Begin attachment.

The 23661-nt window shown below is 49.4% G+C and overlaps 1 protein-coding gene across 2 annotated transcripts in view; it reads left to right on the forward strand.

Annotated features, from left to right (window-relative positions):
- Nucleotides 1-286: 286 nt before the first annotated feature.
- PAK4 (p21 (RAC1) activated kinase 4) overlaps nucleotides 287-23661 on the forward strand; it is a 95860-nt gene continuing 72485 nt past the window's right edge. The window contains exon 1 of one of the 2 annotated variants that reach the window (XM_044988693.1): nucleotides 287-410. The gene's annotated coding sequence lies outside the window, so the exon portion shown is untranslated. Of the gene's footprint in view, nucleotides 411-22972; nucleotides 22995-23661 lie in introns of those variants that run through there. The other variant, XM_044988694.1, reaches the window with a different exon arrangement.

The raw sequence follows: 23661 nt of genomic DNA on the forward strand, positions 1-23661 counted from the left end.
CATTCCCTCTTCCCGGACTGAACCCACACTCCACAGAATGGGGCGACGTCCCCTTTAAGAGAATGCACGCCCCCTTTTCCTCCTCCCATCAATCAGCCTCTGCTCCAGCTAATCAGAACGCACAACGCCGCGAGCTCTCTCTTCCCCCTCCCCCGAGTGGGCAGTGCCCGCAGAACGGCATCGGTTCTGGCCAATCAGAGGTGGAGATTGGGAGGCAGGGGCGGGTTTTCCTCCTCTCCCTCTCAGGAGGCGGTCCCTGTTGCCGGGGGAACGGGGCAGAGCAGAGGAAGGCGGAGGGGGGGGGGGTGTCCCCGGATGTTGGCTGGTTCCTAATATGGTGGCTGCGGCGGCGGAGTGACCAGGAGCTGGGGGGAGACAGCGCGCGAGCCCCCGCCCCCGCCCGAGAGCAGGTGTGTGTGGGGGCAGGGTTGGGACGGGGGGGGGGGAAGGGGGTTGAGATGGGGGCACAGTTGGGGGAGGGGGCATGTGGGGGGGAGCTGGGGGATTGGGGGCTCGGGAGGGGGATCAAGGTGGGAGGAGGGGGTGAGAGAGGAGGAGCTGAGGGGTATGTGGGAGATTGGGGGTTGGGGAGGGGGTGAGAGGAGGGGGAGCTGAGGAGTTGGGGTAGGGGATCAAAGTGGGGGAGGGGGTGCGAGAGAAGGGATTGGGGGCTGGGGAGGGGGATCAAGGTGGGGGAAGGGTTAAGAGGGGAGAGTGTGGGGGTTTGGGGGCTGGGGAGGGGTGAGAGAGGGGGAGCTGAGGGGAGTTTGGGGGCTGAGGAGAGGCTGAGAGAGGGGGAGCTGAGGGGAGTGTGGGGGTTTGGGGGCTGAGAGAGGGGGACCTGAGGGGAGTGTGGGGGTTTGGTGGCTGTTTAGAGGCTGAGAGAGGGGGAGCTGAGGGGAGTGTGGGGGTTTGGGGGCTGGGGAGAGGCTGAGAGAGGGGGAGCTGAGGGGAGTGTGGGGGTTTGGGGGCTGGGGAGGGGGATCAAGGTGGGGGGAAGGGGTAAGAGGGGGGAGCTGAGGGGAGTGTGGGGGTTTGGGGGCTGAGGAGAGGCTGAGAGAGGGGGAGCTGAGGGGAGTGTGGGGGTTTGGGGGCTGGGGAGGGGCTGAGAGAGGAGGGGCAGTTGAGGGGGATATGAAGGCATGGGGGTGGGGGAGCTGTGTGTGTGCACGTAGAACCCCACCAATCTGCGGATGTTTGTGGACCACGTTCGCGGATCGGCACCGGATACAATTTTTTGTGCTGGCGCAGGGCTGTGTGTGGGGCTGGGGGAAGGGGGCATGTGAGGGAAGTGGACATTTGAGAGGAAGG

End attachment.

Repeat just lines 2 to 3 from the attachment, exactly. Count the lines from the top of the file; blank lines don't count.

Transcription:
Annotated features, from left to right (window-relative positions):
- Nucleotides 1-286: 286 nt before the first annotated feature.